Despite average annual returns that have very nearly met actuarial expectations, the nation’s 25-largest public pensions still find themselves deep in a hole—and that hole is getting deeper every day, according to a report by Moody’s Investor Service. Bloomberg:
The 25 biggest systems by assets averaged a 7.45 percent return from 2004 to 2013, close to the expected 7.65 percent rate, Moody’s said in a report released today. Yet the New York-based credit rater’s calculation of liabilities tripled in the eight years through 2012, according to the report.
“Despite the robust investment returns since 2004, annual growth in unfunded pension liabilities has outstripped these returns,” Moody’s said. “This growth is due to inadequate pension contributions, stemming from a variety of actuarial and funding practices, as well as the sheer growth of pension liabilities as benefit accruals accelerate with the passage of time, salary increases and additional years of service.”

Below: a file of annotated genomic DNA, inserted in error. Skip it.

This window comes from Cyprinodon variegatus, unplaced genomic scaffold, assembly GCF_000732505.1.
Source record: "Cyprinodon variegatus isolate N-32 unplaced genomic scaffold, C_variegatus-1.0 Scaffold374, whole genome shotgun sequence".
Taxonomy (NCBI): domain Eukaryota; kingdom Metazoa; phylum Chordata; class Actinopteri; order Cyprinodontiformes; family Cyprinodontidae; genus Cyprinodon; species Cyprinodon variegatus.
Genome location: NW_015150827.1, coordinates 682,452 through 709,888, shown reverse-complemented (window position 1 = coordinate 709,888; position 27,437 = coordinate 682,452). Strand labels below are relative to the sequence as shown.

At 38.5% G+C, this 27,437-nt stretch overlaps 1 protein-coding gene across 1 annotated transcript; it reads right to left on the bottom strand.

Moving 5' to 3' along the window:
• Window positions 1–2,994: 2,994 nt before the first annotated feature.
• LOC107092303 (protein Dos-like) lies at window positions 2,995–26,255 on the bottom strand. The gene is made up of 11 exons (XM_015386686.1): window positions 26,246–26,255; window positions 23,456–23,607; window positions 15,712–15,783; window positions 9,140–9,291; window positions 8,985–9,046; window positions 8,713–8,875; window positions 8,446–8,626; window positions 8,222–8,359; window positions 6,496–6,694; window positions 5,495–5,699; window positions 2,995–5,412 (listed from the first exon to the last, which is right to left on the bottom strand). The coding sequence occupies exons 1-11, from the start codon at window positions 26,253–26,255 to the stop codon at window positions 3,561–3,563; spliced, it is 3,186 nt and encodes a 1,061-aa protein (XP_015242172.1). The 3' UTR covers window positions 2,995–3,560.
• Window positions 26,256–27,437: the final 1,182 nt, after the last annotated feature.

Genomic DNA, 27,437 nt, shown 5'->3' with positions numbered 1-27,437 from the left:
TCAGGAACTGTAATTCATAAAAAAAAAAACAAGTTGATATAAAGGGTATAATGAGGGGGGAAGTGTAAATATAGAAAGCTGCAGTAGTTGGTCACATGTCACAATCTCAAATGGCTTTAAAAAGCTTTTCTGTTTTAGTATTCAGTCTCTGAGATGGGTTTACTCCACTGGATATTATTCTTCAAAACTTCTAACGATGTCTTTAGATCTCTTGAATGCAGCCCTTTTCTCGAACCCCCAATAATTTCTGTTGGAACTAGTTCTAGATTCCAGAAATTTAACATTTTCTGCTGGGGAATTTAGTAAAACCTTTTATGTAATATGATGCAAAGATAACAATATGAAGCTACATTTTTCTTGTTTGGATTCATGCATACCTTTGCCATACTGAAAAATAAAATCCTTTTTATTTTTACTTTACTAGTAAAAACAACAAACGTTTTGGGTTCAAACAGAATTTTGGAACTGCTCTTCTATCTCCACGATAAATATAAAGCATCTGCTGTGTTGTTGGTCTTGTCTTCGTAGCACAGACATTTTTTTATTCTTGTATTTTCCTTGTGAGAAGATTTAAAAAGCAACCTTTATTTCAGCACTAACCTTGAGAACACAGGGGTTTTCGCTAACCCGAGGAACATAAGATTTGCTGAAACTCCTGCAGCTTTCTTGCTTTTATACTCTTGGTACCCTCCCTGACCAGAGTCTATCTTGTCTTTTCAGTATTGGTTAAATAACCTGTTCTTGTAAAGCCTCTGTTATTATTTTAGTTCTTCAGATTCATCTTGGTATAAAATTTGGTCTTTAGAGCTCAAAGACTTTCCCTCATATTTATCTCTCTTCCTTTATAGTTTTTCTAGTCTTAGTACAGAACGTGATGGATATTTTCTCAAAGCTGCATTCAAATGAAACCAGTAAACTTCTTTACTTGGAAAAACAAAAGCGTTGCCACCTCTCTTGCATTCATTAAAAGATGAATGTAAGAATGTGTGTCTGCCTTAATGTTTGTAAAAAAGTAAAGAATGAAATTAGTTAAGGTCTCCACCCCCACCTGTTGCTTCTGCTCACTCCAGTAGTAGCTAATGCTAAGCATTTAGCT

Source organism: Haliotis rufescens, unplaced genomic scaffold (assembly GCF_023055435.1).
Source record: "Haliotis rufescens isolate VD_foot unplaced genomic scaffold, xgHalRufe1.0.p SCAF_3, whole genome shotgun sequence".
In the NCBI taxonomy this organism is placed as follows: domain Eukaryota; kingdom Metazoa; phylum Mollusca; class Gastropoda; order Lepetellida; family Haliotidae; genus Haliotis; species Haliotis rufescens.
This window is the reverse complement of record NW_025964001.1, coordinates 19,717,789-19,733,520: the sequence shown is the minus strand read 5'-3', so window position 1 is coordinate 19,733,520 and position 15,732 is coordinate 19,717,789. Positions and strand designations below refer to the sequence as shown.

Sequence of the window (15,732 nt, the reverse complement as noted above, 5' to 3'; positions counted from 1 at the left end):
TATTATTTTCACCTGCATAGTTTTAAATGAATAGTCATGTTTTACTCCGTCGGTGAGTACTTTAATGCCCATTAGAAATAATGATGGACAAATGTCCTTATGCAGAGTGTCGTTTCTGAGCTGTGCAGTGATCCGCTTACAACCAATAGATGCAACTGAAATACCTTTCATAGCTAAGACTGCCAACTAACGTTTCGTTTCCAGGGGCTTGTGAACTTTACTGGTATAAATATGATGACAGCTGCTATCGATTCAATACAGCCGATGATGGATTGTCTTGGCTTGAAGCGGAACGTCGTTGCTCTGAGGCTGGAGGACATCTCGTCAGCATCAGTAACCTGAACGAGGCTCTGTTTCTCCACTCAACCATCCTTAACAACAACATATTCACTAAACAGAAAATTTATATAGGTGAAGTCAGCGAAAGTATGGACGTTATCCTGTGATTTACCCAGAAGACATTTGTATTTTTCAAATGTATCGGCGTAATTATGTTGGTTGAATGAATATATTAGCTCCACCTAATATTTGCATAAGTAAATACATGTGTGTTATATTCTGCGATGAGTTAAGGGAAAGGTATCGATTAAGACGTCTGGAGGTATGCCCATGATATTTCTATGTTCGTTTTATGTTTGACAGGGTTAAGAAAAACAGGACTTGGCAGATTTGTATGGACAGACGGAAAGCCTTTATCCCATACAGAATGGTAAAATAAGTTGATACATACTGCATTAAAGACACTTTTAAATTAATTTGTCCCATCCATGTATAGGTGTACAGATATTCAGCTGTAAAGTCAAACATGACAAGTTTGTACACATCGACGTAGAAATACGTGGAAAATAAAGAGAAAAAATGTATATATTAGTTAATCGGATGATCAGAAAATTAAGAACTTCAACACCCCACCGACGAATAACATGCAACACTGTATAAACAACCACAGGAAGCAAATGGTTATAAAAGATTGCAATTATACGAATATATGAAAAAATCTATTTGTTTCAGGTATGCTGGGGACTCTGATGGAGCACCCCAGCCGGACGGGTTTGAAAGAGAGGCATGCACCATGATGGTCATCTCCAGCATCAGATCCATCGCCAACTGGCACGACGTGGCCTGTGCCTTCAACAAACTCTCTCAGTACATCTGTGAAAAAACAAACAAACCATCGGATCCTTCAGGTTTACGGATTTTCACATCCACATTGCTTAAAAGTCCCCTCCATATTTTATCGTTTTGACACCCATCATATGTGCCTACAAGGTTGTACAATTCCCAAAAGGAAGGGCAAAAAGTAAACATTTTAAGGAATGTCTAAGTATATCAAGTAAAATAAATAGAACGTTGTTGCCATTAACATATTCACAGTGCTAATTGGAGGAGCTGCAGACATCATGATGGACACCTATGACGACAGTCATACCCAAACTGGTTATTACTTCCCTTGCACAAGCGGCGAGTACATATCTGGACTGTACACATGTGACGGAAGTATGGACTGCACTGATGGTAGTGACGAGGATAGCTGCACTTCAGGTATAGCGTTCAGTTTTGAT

Given the strong likelihood that long-term returns won’t equal the blistering pace of the post-recession recovery years, there isn’t much chance the funds will grow their way out of these problems. Ugly times loom ahead: retirees will want to collect on their promises, and states, cities, and towns will be forced to choose between cutting school, police and fire services or making up the shortfall in pensions.If there were ever a strong case for effective financial regulation, it is here, with the nation’s public pension systems. But the politicians, Wall Street banks, and union bosses who benefit from the current system refuse to get out of the way.